- How can greenhouse projects be structured to maximize the ability to qualify for the Federal program (or regional and/or state programs in absence of a Federal program)? Which governmental agencies and NGO stakeholders will determine the rules for each aspect of GHG offset credit eligibility and credit trading? Are the definitions and applicable rules sufficiently definite? Which registries will be eligible for early action or transitional credit into the mandatory market?
- Are GHG credits clearly defined as a marketable commodity, separate and distinct from the Federal renewable energy and energy efficiency credits? Does crediting under one program foreclose the other? How are carbon emission reductions credited (or not) in the proposed Federal program?
- Is the possibility of regulatory change in international GHG credit markets sufficiently accommodated and cushioned by the operation of the proposed U.S. system?
- Do the proposed legislation and rules facilitate aggregation and pooled financing, most notably where there are evolving technologies and low carbon practices in fields such as forestry, agriculture, and biomass?
- As a consequence of the interaction of these and similar issues, will anticipated price curves for various carbon investments converge in uniform commodity pricing, or will various sub-markets develop for different project types? How does one structure a transaction to reflect this uncertainty? Can counterparty risk be evaluated in light of uncertainties presented by proposed Federal legislation and its potential effect on credit portfolios, business models, and viability?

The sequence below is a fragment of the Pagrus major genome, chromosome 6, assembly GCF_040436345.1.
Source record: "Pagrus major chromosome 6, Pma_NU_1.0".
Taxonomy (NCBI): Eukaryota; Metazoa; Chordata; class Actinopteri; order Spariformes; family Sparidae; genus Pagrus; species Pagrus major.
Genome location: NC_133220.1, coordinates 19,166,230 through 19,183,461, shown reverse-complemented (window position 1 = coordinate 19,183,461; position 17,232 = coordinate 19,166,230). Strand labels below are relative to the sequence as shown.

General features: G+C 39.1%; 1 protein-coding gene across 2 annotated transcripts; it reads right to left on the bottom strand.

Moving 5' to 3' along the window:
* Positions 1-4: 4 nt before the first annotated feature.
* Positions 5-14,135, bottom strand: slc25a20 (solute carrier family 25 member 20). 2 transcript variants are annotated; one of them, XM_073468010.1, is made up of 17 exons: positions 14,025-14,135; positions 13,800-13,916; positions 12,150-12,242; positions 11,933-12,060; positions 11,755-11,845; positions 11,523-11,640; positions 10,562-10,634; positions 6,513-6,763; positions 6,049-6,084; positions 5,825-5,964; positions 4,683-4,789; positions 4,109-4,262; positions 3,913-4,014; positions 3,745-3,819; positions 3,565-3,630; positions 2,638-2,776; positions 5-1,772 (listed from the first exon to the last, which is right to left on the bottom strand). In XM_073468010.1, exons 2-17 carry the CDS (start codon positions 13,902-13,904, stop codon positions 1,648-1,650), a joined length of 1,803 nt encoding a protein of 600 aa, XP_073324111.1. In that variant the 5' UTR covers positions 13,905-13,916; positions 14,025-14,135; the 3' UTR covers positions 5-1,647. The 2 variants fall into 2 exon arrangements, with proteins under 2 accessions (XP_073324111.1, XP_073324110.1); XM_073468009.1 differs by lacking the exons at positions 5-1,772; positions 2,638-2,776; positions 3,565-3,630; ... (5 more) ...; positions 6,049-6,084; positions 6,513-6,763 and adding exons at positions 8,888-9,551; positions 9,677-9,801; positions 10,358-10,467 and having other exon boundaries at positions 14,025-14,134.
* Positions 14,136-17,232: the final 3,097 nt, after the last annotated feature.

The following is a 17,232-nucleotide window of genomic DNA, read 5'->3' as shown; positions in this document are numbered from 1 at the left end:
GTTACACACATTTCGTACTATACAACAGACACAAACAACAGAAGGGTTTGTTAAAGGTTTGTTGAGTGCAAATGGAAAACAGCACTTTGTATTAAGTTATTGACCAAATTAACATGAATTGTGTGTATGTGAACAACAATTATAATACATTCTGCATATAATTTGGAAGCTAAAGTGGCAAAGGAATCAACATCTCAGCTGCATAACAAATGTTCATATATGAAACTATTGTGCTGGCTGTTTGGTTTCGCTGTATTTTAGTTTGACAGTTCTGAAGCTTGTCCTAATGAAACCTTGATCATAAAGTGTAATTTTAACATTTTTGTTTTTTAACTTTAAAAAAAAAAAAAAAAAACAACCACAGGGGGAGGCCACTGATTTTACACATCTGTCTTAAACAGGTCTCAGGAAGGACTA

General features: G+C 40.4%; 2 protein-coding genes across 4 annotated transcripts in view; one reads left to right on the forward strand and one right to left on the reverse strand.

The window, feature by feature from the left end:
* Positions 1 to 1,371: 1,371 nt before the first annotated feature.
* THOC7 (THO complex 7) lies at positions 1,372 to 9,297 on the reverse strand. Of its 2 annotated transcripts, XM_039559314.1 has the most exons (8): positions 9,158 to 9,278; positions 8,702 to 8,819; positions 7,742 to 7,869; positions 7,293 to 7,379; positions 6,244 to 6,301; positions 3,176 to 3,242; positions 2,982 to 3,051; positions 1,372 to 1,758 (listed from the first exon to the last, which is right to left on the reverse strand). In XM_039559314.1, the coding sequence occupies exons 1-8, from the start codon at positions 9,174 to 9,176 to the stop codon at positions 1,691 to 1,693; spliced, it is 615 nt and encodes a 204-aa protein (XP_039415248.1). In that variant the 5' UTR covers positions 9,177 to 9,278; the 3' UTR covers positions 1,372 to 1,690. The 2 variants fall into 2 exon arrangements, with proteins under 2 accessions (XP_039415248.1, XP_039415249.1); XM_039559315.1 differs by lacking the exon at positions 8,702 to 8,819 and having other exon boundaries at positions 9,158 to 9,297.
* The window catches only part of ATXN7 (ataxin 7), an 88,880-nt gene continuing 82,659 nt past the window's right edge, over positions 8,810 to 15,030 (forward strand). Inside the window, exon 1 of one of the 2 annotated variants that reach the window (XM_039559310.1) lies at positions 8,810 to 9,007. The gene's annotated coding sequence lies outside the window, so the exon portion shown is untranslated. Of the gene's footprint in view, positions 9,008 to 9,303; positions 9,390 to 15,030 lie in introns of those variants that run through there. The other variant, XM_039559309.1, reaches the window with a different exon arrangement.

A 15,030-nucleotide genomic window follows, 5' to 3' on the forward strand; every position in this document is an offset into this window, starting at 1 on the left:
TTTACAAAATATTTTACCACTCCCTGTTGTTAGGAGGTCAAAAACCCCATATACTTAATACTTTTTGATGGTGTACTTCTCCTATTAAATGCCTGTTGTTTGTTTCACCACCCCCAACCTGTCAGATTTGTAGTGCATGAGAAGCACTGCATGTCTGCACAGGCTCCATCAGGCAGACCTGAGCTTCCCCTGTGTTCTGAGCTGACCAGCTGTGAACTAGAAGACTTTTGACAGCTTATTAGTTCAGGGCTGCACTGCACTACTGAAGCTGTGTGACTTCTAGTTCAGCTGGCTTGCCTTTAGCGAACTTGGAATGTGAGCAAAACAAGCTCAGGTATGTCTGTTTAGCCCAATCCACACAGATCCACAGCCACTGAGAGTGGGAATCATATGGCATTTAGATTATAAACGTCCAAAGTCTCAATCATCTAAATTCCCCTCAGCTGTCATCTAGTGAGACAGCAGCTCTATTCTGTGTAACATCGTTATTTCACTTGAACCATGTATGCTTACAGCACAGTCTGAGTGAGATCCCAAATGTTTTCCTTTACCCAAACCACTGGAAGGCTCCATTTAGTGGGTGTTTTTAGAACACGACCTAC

Frankly, candid answers to these questions suggest the existence of practical obstacles to achieving a fully functional statute. Carbon credit offsets authorized by the proposed legislation may not serve the related policy roles they were intended to play, i.e.
, an expansion joint to preserve what will be a very structured and potentially costly cap-and-trade system, unless large volumes of offsets are created, a "thermostat to control the overall costs of reducing greenhouse gases." If they don't do so, the operability of the entire cap and trade scheme that would be difficult to correct.
It's not 1969 anymore; evaluation of Waxman-Markey from a project finance perspective is in order, lest the clogged roads leading to Woodstock becomes a metaphor for the impact of well meaning environmental legislation on the assurance of a fuel mix which represents a secure energy supply for the United States.